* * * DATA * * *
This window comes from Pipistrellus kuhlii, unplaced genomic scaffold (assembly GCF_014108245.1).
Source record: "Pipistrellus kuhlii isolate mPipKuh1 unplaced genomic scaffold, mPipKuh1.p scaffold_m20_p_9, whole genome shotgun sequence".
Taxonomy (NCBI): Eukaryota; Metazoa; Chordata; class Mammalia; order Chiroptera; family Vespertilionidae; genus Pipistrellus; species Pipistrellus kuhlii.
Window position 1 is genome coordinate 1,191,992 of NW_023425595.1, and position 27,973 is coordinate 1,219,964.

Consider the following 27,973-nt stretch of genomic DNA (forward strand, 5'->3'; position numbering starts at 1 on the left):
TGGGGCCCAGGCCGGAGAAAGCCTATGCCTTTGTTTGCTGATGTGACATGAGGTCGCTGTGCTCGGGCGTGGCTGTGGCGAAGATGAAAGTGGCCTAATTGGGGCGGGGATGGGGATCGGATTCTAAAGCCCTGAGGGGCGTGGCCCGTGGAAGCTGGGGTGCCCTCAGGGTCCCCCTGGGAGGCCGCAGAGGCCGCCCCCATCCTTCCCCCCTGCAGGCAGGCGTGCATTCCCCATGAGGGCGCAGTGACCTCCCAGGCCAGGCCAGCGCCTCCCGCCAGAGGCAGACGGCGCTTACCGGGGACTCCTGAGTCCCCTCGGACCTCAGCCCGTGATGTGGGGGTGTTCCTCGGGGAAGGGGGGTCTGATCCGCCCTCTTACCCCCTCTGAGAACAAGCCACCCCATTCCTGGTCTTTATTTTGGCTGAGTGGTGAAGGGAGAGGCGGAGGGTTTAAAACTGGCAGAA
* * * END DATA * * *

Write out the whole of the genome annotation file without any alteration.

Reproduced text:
This window comes from Pipistrellus kuhlii, unplaced genomic scaffold (assembly GCF_014108245.1).
Source record: "Pipistrellus kuhlii isolate mPipKuh1 unplaced genomic scaffold, mPipKuh1.p scaffold_m20_p_9, whole genome shotgun sequence".
Taxonomy (NCBI): Eukaryota; Metazoa; Chordata; class Mammalia; order Chiroptera; family Vespertilionidae; genus Pipistrellus; species Pipistrellus kuhlii.
Window position 1 is genome coordinate 1,191,992 of NW_023425595.1, and position 27,973 is coordinate 1,219,964.

Consider the following 27,973-nt stretch of genomic DNA (forward strand, 5'->3'; position numbering starts at 1 on the left):
TGGGGCCCAGGCCGGAGAAAGCCTATGCCTTTGTTTGCTGATGTGACATGAGGTCGCTGTGCTCGGGCGTGGCTGTGGCGAAGATGAAAGTGGCCTAATTGGGGCGGGGATGGGGATCGGATTCTAAAGCCCTGAGGGGCGTGGCCCGTGGAAGCTGGGGTGCCCTCAGGGTCCCCCTGGGAGGCCGCAGAGGCCGCCCCCATCCTTCCCCCCTGCAGGCAGGCGTGCATTCCCCATGAGGGCGCAGTGACCTCCCAGGCCAGGCCAGCGCCTCCCGCCAGAGGCAGACGGCGCTTACCGGGGACTCCTGAGTCCCCTCGGACCTCAGCCCGTGATGTGGGGGTGTTCCTCGGGGAAGGGGGGTCTGATCCGCCCTCTTACCCCCTCTGAGAACAAGCCACCCCATTCCTGGTCTTTATTTTGGCTGAGTGGTGAAGGGAGAGGCGGAGGGTTTAAAACTGGCAGAA